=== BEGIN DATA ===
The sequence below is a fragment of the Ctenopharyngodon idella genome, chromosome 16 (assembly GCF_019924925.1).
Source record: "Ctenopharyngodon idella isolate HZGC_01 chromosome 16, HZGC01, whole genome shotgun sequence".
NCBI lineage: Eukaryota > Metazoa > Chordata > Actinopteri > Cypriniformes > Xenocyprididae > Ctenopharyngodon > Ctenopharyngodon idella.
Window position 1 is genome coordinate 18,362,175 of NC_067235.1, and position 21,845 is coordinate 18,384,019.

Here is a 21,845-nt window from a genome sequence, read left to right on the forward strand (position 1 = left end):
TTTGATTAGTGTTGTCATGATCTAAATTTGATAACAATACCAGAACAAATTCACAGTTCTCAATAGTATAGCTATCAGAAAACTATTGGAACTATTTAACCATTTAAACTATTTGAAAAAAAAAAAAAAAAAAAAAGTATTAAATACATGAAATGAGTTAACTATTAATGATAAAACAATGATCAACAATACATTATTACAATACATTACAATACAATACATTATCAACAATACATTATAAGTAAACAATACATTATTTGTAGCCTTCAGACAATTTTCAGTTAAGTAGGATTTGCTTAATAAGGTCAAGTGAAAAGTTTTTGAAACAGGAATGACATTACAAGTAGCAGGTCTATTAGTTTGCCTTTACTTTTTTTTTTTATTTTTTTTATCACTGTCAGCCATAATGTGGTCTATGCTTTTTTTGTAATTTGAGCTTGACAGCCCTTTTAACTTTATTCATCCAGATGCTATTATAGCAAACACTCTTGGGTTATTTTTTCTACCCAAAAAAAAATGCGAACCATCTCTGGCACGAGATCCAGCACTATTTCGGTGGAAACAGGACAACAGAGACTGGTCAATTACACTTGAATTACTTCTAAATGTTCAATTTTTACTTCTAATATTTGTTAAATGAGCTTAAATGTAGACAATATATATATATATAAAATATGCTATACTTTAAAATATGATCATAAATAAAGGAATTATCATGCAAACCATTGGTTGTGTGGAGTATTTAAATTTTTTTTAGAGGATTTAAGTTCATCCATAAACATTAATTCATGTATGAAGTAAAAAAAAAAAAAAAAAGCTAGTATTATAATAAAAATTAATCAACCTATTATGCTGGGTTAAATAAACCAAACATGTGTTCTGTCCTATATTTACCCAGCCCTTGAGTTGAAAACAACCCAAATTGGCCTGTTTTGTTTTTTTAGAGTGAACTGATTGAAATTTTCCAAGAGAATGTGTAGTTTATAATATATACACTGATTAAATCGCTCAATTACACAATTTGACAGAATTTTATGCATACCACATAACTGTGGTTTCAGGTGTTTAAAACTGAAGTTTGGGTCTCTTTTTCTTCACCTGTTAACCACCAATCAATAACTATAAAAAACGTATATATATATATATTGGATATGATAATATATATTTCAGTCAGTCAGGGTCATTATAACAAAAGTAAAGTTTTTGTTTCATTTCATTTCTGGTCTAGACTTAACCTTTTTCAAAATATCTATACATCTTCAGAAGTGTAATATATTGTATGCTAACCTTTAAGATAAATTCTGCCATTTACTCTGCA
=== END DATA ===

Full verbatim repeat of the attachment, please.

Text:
The sequence below is a fragment of the Ctenopharyngodon idella genome, chromosome 16 (assembly GCF_019924925.1).
Source record: "Ctenopharyngodon idella isolate HZGC_01 chromosome 16, HZGC01, whole genome shotgun sequence".
NCBI lineage: Eukaryota > Metazoa > Chordata > Actinopteri > Cypriniformes > Xenocyprididae > Ctenopharyngodon > Ctenopharyngodon idella.
Window position 1 is genome coordinate 18,362,175 of NC_067235.1, and position 21,845 is coordinate 18,384,019.

Here is a 21,845-nt window from a genome sequence, read left to right on the forward strand (position 1 = left end):
TTTGATTAGTGTTGTCATGATCTAAATTTGATAACAATACCAGAACAAATTCACAGTTCTCAATAGTATAGCTATCAGAAAACTATTGGAACTATTTAACCATTTAAACTATTTGAAAAAAAAAAAAAAAAAAAAAGTATTAAATACATGAAATGAGTTAACTATTAATGATAAAACAATGATCAACAATACATTATTACAATACATTACAATACAATACATTATCAACAATACATTATAAGTAAACAATACATTATTTGTAGCCTTCAGACAATTTTCAGTTAAGTAGGATTTGCTTAATAAGGTCAAGTGAAAAGTTTTTGAAACAGGAATGACATTACAAGTAGCAGGTCTATTAGTTTGCCTTTACTTTTTTTTTTTATTTTTTTTATCACTGTCAGCCATAATGTGGTCTATGCTTTTTTTGTAATTTGAGCTTGACAGCCCTTTTAACTTTATTCATCCAGATGCTATTATAGCAAACACTCTTGGGTTATTTTTTCTACCCAAAAAAAAATGCGAACCATCTCTGGCACGAGATCCAGCACTATTTCGGTGGAAACAGGACAACAGAGACTGGTCAATTACACTTGAATTACTTCTAAATGTTCAATTTTTACTTCTAATATTTGTTAAATGAGCTTAAATGTAGACAATATATATATATATAAAATATGCTATACTTTAAAATATGATCATAAATAAAGGAATTATCATGCAAACCATTGGTTGTGTGGAGTATTTAAATTTTTTTTAGAGGATTTAAGTTCATCCATAAACATTAATTCATGTATGAAGTAAAAAAAAAAAAAAAAAGCTAGTATTATAATAAAAATTAATCAACCTATTATGCTGGGTTAAATAAACCAAACATGTGTTCTGTCCTATATTTACCCAGCCCTTGAGTTGAAAACAACCCAAATTGGCCTGTTTTGTTTTTTTAGAGTGAACTGATTGAAATTTTCCAAGAGAATGTGTAGTTTATAATATATACACTGATTAAATCGCTCAATTACACAATTTGACAGAATTTTATGCATACCACATAACTGTGGTTTCAGGTGTTTAAAACTGAAGTTTGGGTCTCTTTTTCTTCACCTGTTAACCACCAATCAATAACTATAAAAAACGTATATATATATATATTGGATATGATAATATATATTTCAGTCAGTCAGGGTCATTATAACAAAAGTAAAGTTTTTGTTTCATTTCATTTCTGGTCTAGACTTAACCTTTTTCAAAATATCTATACATCTTCAGAAGTGTAATATATTGTATGCTAACCTTTAAGATAAATTCTGCCATTTACTCTGCA